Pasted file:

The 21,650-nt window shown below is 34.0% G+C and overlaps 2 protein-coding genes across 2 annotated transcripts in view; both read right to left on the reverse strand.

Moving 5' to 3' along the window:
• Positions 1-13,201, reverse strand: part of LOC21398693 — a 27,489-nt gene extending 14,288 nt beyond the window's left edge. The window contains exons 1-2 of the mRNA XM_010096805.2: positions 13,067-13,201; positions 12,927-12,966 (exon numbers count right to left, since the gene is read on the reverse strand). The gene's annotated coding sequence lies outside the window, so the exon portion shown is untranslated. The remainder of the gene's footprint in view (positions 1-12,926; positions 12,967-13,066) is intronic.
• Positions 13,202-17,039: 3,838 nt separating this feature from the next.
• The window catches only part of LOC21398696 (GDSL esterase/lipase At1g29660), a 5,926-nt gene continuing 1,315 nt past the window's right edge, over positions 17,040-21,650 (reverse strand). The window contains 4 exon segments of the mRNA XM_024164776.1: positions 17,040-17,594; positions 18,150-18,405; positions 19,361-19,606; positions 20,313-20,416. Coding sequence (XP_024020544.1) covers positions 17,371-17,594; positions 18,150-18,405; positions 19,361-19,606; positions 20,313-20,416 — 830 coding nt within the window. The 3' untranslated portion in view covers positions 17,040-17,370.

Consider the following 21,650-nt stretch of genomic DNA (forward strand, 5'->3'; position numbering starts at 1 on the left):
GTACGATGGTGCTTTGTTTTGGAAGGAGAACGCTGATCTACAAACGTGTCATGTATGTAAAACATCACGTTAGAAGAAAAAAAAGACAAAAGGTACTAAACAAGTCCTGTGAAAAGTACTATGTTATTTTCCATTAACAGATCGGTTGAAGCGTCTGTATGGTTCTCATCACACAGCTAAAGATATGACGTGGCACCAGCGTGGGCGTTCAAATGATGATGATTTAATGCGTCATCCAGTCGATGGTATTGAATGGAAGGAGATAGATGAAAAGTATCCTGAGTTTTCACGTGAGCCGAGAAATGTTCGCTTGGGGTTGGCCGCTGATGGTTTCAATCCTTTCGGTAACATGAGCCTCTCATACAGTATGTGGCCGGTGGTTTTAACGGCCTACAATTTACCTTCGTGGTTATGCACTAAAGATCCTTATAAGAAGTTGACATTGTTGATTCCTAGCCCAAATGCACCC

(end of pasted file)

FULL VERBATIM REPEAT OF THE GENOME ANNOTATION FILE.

The 21,650-nt window shown below is 34.0% G+C and overlaps 2 protein-coding genes across 2 annotated transcripts in view; both read right to left on the reverse strand.

Moving 5' to 3' along the window:
• Positions 1-13,201, reverse strand: part of LOC21398693 — a 27,489-nt gene extending 14,288 nt beyond the window's left edge. The window contains exons 1-2 of the mRNA XM_010096805.2: positions 13,067-13,201; positions 12,927-12,966 (exon numbers count right to left, since the gene is read on the reverse strand). The gene's annotated coding sequence lies outside the window, so the exon portion shown is untranslated. The remainder of the gene's footprint in view (positions 1-12,926; positions 12,967-13,066) is intronic.
• Positions 13,202-17,039: 3,838 nt separating this feature from the next.
• The window catches only part of LOC21398696 (GDSL esterase/lipase At1g29660), a 5,926-nt gene continuing 1,315 nt past the window's right edge, over positions 17,040-21,650 (reverse strand). The window contains 4 exon segments of the mRNA XM_024164776.1: positions 17,040-17,594; positions 18,150-18,405; positions 19,361-19,606; positions 20,313-20,416. Coding sequence (XP_024020544.1) covers positions 17,371-17,594; positions 18,150-18,405; positions 19,361-19,606; positions 20,313-20,416 — 830 coding nt within the window. The 3' untranslated portion in view covers positions 17,040-17,370.

Consider the following 21,650-nt stretch of genomic DNA (forward strand, 5'->3'; position numbering starts at 1 on the left):
GTACGATGGTGCTTTGTTTTGGAAGGAGAACGCTGATCTACAAACGTGTCATGTATGTAAAACATCACGTTAGAAGAAAAAAAAGACAAAAGGTACTAAACAAGTCCTGTGAAAAGTACTATGTTATTTTCCATTAACAGATCGGTTGAAGCGTCTGTATGGTTCTCATCACACAGCTAAAGATATGACGTGGCACCAGCGTGGGCGTTCAAATGATGATGATTTAATGCGTCATCCAGTCGATGGTATTGAATGGAAGGAGATAGATGAAAAGTATCCTGAGTTTTCACGTGAGCCGAGAAATGTTCGCTTGGGGTTGGCCGCTGATGGTTTCAATCCTTTCGGTAACATGAGCCTCTCATACAGTATGTGGCCGGTGGTTTTAACGGCCTACAATTTACCTTCGTGGTTATGCACTAAAGATCCTTATAAGAAGTTGACATTGTTGATTCCTAGCCCAAATGCACCC